ix. Probing for more detail, information, examples, or cases, is a major element of successful interviewing technique. This probing, prompting, urging of the informant is a counterpoint to "listening to the narrative explanations."
x. Ideally, the relationships of researchers to their key-informants continue throughout the duration of the project. In later phases of information gathering, it is very useful for the interviewer to try out hypotheses with his or her best key-informants. That is, the researcher has developed a model or general idea of the particular cultural/behavioral domain that is the focus of study. For example, perhaps the research team has a series of ideas about the personality of leafy green vegetables and how they differ from other vegetables. This idea can be brought up with the key-informant, who is asked to comment, correct, and perhaps expand the idea into other food groups. In some cases researchers will ask their key-informants to comment on drafts of reports, or on descriptions written from past interview materials.
xi. In an increasing number of cases, ethnographers seek to have true local participation in the data-collection and interpretation processes. In such cases the key-informants become participating information-gatherers, paid or unpaid.
Probing and Prompting
One of the central skills of interviewing (whether it is key-informants or just one-shot informal discussions with persons you meet in the community IS getting the informant to continue to elaborate, give examples, or suggest new areas of exploration with little interference and minimal structuring from the interviewer. The main technique involves unobtrusive probing. Here are some miscellaneous examples used in the midst of open-ended, conversational interviews:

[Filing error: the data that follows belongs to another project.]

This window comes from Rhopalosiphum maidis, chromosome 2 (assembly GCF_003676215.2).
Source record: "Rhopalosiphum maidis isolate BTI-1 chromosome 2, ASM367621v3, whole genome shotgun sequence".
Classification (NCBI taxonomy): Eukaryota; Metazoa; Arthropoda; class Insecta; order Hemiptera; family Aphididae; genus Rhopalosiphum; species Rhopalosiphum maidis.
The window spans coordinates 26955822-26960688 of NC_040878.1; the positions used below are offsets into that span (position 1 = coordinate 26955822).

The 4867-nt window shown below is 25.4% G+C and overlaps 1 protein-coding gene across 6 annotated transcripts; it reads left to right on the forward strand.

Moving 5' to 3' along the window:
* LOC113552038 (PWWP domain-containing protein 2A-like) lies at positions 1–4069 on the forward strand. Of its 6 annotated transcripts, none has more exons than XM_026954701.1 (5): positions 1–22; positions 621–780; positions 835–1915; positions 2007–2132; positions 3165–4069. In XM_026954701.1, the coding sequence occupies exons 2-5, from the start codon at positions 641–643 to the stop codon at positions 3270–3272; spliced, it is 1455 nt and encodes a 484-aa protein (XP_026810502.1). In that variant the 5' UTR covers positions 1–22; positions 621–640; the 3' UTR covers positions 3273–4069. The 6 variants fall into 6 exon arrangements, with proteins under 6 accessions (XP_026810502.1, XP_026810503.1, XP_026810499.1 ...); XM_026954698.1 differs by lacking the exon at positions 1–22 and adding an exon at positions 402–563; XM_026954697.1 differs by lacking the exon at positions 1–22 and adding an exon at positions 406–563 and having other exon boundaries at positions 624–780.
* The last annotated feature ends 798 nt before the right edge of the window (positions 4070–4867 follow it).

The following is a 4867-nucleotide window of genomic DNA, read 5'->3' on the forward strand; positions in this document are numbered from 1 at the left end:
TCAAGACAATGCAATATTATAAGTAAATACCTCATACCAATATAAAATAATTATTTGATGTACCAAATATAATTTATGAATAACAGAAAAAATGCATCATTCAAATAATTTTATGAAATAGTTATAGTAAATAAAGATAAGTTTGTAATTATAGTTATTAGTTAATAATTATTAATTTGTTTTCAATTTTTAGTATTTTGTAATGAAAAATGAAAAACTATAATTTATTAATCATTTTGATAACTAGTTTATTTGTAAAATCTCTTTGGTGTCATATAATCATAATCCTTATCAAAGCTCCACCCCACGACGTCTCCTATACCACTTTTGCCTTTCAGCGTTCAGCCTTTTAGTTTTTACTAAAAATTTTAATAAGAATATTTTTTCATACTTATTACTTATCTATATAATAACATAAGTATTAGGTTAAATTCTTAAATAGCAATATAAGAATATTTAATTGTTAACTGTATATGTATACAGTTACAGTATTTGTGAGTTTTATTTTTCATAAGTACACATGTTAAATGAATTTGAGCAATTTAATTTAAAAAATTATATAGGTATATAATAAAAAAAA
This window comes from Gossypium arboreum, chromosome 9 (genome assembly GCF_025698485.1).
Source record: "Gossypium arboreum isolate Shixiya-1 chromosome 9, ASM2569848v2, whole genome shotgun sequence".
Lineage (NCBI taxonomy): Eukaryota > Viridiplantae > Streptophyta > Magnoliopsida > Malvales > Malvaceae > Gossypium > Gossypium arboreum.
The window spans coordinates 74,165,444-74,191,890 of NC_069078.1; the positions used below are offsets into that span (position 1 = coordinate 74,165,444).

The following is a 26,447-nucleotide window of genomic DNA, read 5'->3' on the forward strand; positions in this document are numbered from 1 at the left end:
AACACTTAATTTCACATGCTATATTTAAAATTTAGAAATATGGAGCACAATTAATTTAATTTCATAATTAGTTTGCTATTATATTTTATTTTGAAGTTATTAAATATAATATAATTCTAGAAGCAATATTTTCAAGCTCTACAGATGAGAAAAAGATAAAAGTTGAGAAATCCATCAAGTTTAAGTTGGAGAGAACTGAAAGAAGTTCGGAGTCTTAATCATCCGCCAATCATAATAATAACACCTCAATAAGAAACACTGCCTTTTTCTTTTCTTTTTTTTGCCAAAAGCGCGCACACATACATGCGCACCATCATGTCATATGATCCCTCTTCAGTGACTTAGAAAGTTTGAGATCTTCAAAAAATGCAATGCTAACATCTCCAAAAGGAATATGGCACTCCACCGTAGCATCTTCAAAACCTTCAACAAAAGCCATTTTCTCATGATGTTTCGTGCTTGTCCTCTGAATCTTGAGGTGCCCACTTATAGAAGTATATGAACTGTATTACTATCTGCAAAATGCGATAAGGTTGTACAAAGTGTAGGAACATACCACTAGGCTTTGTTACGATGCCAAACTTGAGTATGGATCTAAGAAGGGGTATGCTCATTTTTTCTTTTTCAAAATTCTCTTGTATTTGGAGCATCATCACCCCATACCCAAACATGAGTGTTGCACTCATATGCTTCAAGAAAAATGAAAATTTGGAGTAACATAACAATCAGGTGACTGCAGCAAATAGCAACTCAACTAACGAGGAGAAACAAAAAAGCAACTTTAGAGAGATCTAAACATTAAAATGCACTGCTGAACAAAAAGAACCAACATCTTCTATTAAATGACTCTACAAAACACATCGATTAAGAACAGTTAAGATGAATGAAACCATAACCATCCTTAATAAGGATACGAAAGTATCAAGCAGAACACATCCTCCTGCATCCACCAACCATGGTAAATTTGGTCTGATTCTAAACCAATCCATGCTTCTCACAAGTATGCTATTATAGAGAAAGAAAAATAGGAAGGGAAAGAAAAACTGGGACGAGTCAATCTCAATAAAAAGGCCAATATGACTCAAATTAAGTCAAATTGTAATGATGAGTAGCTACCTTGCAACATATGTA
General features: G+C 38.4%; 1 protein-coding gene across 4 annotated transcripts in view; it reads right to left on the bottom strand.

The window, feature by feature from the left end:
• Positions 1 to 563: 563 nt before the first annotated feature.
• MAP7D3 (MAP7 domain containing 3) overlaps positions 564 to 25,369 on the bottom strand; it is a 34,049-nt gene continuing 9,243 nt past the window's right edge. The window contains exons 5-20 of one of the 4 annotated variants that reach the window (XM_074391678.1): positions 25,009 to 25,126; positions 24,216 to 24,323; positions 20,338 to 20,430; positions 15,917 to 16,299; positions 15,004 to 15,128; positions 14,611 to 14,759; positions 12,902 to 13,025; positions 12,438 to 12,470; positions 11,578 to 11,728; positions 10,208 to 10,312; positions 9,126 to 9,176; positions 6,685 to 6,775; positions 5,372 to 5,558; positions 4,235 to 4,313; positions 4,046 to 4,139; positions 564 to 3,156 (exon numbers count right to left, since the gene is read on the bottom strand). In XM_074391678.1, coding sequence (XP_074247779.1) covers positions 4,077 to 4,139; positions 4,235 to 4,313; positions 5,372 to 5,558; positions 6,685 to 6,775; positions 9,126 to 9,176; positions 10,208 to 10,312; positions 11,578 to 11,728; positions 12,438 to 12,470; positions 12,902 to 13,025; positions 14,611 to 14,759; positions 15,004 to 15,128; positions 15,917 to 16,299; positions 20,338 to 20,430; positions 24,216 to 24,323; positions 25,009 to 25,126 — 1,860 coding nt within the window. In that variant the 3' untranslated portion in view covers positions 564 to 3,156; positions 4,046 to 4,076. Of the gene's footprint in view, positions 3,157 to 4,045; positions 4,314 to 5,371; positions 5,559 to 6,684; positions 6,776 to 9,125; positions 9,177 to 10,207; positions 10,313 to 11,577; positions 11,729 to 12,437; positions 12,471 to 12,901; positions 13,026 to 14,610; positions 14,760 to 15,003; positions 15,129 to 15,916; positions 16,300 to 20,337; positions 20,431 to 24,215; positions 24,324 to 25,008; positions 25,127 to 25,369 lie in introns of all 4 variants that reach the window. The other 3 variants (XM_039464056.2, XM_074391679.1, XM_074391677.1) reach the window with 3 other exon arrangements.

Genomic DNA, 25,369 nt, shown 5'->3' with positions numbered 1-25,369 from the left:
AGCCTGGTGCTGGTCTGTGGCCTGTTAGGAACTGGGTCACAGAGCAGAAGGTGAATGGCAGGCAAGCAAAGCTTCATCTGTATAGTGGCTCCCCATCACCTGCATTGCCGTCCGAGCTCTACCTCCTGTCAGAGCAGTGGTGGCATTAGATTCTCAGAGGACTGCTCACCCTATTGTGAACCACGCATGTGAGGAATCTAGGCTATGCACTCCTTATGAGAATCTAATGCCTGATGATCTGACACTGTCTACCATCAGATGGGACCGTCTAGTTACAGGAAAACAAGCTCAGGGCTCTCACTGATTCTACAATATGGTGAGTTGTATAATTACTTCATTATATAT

"That's interesting, please go on."
"Why did people stop using .________________(e.g., a food or a method of food preparation)?"
"What did you do then?"
"Could you explain that a bit more, I didn't get the part about the___________(some element of action or content)."
"That's fascinating...can you think of any other examples?"
"What do you call that method of food preparation?"
"Please tell me about what you ate when you were young and how food and diet have changed since then."
"Can you think of any other dry season foods?"
In many instances you can simply repeat a part of the previous statements of the informant, such as:
"I see. So the people who live closer to the river are the ones who do most of the fishing...."
Simply restating the informant's words often leads to further elaboration and explanation. It cannot be too strongly emphasized that your attitude of interest, expressed in body language and verbal reactions, is often the most effective prompt that leads to further explanation and detail from the informant. Sometimes the most effective prompt is in the form: "This is so interesting that, if its OK with you, I'd like to come back tomorrow. Then we can have more time to go into these details."
Getting Lists of Things (Items) in a Domain